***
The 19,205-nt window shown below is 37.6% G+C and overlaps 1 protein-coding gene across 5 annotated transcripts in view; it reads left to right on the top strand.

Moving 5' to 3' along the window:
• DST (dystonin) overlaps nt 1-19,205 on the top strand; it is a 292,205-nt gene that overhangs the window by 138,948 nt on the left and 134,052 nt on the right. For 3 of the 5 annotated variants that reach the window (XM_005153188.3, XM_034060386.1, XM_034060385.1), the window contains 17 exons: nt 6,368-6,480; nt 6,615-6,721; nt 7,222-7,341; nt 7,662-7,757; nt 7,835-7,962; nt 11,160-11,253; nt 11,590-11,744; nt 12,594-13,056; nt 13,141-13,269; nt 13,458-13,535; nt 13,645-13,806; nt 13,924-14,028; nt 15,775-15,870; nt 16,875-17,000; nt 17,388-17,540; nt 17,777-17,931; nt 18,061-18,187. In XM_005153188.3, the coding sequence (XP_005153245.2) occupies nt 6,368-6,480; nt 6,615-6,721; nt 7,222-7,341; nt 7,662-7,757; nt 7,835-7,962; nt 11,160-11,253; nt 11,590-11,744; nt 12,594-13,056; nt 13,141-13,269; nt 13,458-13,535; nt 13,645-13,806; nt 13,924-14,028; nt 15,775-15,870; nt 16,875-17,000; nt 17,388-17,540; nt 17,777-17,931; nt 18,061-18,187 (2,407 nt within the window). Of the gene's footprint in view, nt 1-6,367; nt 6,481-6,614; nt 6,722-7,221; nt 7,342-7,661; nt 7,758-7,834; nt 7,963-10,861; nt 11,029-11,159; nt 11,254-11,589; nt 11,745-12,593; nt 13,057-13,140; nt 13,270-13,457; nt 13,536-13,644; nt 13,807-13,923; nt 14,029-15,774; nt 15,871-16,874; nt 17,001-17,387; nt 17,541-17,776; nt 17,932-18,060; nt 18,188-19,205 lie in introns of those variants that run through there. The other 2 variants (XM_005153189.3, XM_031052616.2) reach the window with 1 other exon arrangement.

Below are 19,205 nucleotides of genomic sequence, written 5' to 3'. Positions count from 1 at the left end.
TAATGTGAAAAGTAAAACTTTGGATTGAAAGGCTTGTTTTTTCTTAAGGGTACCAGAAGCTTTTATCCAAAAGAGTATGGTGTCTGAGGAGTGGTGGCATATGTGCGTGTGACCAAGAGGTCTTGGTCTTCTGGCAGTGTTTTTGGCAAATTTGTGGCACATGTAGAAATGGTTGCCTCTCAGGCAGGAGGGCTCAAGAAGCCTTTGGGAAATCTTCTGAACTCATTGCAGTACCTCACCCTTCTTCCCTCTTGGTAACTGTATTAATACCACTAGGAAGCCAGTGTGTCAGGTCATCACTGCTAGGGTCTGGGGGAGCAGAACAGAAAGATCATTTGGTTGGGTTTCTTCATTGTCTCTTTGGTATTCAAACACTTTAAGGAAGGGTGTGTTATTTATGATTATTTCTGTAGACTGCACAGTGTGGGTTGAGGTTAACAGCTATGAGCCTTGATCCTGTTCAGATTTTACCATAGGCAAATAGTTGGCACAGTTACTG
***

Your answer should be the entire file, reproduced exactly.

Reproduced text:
The 19,205-nt window shown below is 37.6% G+C and overlaps 1 protein-coding gene across 5 annotated transcripts in view; it reads left to right on the top strand.

Moving 5' to 3' along the window:
• DST (dystonin) overlaps nt 1-19,205 on the top strand; it is a 292,205-nt gene that overhangs the window by 138,948 nt on the left and 134,052 nt on the right. For 3 of the 5 annotated variants that reach the window (XM_005153188.3, XM_034060386.1, XM_034060385.1), the window contains 17 exons: nt 6,368-6,480; nt 6,615-6,721; nt 7,222-7,341; nt 7,662-7,757; nt 7,835-7,962; nt 11,160-11,253; nt 11,590-11,744; nt 12,594-13,056; nt 13,141-13,269; nt 13,458-13,535; nt 13,645-13,806; nt 13,924-14,028; nt 15,775-15,870; nt 16,875-17,000; nt 17,388-17,540; nt 17,777-17,931; nt 18,061-18,187. In XM_005153188.3, the coding sequence (XP_005153245.2) occupies nt 6,368-6,480; nt 6,615-6,721; nt 7,222-7,341; nt 7,662-7,757; nt 7,835-7,962; nt 11,160-11,253; nt 11,590-11,744; nt 12,594-13,056; nt 13,141-13,269; nt 13,458-13,535; nt 13,645-13,806; nt 13,924-14,028; nt 15,775-15,870; nt 16,875-17,000; nt 17,388-17,540; nt 17,777-17,931; nt 18,061-18,187 (2,407 nt within the window). Of the gene's footprint in view, nt 1-6,367; nt 6,481-6,614; nt 6,722-7,221; nt 7,342-7,661; nt 7,758-7,834; nt 7,963-10,861; nt 11,029-11,159; nt 11,254-11,589; nt 11,745-12,593; nt 13,057-13,140; nt 13,270-13,457; nt 13,536-13,644; nt 13,807-13,923; nt 14,029-15,774; nt 15,871-16,874; nt 17,001-17,387; nt 17,541-17,776; nt 17,932-18,060; nt 18,188-19,205 lie in introns of those variants that run through there. The other 2 variants (XM_005153189.3, XM_031052616.2) reach the window with 1 other exon arrangement.

Below are 19,205 nucleotides of genomic sequence, written 5' to 3'. Positions count from 1 at the left end.
TAATGTGAAAAGTAAAACTTTGGATTGAAAGGCTTGTTTTTTCTTAAGGGTACCAGAAGCTTTTATCCAAAAGAGTATGGTGTCTGAGGAGTGGTGGCATATGTGCGTGTGACCAAGAGGTCTTGGTCTTCTGGCAGTGTTTTTGGCAAATTTGTGGCACATGTAGAAATGGTTGCCTCTCAGGCAGGAGGGCTCAAGAAGCCTTTGGGAAATCTTCTGAACTCATTGCAGTACCTCACCCTTCTTCCCTCTTGGTAACTGTATTAATACCACTAGGAAGCCAGTGTGTCAGGTCATCACTGCTAGGGTCTGGGGGAGCAGAACAGAAAGATCATTTGGTTGGGTTTCTTCATTGTCTCTTTGGTATTCAAACACTTTAAGGAAGGGTGTGTTATTTATGATTATTTCTGTAGACTGCACAGTGTGGGTTGAGGTTAACAGCTATGAGCCTTGATCCTGTTCAGATTTTACCATAGGCAAATAGTTGGCACAGTTACTG